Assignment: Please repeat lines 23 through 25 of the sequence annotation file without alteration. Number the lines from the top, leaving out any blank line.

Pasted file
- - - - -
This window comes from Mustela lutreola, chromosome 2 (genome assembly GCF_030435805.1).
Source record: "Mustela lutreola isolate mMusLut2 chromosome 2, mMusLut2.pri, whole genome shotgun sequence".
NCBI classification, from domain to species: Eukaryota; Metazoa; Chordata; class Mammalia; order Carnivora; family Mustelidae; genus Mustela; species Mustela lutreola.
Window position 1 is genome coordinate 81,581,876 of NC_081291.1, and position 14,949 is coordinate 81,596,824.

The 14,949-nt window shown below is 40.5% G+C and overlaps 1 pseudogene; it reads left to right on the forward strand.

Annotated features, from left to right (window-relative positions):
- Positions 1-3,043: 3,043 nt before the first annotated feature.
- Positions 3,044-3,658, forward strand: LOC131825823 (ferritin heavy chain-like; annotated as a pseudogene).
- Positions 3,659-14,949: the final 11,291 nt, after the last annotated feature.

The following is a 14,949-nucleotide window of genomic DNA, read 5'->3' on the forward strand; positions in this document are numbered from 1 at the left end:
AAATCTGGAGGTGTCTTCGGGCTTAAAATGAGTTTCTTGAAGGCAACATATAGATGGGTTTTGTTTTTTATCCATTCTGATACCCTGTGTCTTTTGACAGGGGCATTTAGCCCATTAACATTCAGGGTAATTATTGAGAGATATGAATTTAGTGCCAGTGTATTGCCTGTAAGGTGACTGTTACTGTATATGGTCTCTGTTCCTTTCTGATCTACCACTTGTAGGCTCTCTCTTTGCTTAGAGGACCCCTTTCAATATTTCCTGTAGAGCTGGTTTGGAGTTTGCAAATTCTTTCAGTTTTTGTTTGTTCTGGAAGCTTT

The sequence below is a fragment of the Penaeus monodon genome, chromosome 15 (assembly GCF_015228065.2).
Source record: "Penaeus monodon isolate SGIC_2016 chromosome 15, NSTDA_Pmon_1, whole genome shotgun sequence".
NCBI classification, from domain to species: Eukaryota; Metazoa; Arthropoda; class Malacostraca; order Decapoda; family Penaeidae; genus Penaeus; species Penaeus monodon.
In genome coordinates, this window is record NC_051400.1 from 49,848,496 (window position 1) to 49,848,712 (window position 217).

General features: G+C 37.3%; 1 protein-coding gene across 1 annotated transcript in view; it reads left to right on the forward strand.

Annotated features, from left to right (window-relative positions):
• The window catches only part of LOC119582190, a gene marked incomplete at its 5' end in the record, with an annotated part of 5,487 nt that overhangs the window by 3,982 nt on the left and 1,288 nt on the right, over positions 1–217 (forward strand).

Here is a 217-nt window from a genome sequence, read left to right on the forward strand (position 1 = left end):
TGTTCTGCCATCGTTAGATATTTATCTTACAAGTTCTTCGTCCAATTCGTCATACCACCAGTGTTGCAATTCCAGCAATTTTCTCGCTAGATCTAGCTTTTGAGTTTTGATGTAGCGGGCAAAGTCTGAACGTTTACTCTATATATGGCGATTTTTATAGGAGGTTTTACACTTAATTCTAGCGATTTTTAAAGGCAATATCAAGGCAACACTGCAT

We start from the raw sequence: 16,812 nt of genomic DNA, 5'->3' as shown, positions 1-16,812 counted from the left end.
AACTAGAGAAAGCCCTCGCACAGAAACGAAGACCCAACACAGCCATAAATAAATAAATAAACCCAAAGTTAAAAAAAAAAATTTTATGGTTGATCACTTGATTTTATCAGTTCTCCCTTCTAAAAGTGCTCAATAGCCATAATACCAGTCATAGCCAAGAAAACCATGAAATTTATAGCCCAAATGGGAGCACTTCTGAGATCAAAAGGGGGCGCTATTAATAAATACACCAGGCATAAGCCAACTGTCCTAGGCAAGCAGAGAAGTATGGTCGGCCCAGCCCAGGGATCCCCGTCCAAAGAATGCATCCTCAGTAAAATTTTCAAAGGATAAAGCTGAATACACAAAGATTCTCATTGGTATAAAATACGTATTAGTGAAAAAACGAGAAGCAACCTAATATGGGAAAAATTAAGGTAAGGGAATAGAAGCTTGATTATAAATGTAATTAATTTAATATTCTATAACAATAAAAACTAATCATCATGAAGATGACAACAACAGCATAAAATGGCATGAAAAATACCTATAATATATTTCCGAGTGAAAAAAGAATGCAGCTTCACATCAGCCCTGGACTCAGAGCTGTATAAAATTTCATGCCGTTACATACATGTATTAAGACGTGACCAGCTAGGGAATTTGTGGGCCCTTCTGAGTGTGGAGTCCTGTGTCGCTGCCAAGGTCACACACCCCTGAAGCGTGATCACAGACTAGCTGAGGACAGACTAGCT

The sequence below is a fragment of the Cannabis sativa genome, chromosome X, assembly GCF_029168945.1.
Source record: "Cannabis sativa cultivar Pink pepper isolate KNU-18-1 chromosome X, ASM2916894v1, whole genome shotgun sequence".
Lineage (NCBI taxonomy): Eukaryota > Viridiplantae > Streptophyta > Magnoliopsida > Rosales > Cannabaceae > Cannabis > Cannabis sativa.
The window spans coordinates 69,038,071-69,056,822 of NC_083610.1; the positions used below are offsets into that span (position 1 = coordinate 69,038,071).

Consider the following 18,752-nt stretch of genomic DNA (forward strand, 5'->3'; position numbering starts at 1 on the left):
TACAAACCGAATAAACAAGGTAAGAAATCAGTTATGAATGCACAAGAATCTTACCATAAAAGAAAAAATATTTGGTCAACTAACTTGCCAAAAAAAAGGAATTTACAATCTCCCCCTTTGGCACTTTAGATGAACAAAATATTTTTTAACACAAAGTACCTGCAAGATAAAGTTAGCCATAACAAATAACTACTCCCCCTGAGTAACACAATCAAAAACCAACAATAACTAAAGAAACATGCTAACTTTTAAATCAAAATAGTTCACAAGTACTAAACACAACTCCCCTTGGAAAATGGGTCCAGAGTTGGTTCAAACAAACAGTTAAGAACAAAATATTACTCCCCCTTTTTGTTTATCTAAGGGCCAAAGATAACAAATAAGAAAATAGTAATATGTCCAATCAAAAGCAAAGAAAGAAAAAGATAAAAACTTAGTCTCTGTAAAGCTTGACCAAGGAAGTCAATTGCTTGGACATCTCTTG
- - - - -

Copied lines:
The sequence below is a fragment of the Cannabis sativa genome, chromosome X, assembly GCF_029168945.1.
Source record: "Cannabis sativa cultivar Pink pepper isolate KNU-18-1 chromosome X, ASM2916894v1, whole genome shotgun sequence".
Lineage (NCBI taxonomy): Eukaryota > Viridiplantae > Streptophyta > Magnoliopsida > Rosales > Cannabaceae > Cannabis > Cannabis sativa.